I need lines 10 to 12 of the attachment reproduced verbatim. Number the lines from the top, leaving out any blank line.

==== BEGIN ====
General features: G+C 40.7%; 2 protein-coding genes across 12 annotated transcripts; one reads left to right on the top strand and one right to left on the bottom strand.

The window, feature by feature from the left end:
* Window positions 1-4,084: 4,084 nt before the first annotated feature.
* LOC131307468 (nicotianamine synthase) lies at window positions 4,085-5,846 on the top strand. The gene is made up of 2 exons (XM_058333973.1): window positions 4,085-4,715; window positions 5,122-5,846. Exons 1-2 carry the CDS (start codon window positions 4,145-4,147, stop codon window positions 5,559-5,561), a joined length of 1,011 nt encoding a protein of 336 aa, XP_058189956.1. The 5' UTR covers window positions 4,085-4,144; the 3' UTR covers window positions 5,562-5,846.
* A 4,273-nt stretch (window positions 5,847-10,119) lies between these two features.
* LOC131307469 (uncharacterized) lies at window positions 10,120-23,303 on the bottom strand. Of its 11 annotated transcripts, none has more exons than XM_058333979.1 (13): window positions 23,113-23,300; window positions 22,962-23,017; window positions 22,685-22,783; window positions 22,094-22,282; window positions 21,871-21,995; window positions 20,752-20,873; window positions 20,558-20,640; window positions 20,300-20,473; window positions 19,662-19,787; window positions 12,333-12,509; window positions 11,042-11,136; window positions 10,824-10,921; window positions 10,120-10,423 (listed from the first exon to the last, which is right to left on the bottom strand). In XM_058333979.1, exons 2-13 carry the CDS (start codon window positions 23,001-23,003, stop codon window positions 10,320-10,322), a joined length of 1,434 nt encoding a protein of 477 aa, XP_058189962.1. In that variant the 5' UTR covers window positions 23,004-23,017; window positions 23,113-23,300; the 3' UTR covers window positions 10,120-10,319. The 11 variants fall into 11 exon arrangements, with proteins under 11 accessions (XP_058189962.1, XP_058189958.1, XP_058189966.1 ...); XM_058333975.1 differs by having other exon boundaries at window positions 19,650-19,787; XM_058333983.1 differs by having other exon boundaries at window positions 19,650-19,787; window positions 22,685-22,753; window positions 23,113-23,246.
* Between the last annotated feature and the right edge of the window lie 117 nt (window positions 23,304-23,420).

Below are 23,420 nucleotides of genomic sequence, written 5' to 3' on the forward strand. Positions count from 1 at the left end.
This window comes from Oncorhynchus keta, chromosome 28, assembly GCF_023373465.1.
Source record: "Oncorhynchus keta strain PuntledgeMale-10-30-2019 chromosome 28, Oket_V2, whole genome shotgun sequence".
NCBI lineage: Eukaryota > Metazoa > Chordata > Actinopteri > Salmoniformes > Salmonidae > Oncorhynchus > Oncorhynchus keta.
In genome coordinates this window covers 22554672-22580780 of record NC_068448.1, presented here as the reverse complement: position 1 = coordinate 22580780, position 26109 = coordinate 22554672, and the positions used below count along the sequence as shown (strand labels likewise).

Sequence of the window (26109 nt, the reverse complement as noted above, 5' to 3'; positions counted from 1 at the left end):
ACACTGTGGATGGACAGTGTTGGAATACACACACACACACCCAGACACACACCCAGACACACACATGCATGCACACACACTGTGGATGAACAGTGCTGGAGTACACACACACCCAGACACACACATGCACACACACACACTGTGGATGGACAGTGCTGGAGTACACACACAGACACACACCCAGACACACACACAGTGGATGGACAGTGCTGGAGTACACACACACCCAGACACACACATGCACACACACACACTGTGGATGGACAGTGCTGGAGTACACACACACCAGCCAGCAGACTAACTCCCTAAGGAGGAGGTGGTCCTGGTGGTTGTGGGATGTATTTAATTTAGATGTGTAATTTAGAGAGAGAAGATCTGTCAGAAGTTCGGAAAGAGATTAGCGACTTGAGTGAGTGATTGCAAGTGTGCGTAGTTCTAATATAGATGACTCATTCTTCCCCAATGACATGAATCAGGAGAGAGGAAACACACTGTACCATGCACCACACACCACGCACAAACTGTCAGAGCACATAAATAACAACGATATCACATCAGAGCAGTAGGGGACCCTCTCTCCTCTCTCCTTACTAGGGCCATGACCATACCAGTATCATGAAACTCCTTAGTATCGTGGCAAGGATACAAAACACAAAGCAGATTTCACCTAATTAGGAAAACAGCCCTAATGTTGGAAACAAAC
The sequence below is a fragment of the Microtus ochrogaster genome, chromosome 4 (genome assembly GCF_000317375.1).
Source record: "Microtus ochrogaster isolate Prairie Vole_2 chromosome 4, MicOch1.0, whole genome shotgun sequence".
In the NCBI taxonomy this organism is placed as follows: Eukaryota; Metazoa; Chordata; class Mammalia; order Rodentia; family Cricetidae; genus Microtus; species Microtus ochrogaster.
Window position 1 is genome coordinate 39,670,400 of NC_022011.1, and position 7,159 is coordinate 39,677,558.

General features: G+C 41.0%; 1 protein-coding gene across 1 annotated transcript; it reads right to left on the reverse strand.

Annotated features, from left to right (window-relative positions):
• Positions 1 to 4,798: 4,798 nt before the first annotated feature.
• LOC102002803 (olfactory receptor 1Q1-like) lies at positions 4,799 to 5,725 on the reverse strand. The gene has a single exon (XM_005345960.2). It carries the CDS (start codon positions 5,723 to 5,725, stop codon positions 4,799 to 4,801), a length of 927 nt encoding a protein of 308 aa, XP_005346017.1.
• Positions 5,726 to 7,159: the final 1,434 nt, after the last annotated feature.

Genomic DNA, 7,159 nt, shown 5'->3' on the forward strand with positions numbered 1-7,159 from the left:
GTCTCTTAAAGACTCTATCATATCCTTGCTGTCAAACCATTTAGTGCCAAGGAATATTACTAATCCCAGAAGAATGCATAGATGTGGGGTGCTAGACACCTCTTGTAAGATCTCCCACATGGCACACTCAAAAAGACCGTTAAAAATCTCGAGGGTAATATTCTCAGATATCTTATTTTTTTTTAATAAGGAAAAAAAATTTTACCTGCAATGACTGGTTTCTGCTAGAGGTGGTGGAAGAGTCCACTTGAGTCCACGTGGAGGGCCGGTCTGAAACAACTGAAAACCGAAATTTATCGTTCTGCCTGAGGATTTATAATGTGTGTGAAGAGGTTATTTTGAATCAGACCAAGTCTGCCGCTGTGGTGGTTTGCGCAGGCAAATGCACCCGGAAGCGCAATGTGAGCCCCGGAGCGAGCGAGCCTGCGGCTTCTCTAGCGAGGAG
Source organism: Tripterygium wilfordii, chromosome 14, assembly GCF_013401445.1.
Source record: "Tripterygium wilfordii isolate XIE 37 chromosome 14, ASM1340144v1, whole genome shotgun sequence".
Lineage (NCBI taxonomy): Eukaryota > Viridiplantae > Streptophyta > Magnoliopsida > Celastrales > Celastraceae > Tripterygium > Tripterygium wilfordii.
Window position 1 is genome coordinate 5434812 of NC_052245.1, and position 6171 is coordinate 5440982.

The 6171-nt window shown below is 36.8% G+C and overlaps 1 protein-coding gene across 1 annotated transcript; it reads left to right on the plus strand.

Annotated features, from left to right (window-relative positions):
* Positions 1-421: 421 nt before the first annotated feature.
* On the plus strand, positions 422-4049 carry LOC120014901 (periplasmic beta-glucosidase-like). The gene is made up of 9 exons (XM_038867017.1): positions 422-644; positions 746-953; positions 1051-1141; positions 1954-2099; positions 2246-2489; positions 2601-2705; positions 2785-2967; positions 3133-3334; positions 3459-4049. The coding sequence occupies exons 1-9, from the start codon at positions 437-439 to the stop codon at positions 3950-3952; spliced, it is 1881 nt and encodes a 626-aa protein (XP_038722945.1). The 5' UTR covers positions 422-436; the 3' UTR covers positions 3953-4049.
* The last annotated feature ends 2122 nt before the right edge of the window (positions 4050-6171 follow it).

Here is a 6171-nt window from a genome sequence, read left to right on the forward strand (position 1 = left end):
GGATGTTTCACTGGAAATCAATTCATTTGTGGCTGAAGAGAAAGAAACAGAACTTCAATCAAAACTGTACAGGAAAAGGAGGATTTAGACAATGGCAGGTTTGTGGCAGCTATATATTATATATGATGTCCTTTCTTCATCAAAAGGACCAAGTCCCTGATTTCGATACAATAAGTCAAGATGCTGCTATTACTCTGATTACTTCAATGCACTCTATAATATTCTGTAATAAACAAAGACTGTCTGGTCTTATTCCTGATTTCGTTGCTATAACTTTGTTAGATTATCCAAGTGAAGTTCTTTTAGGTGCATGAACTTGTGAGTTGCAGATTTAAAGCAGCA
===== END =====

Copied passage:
Source record: "Oncorhynchus keta strain PuntledgeMale-10-30-2019 chromosome 28, Oket_V2, whole genome shotgun sequence".
NCBI lineage: Eukaryota > Metazoa > Chordata > Actinopteri > Salmoniformes > Salmonidae > Oncorhynchus > Oncorhynchus keta.
In genome coordinates this window covers 22554672-22580780 of record NC_068448.1, presented here as the reverse complement: position 1 = coordinate 22580780, position 26109 = coordinate 22554672, and the positions used below count along the sequence as shown (strand labels likewise).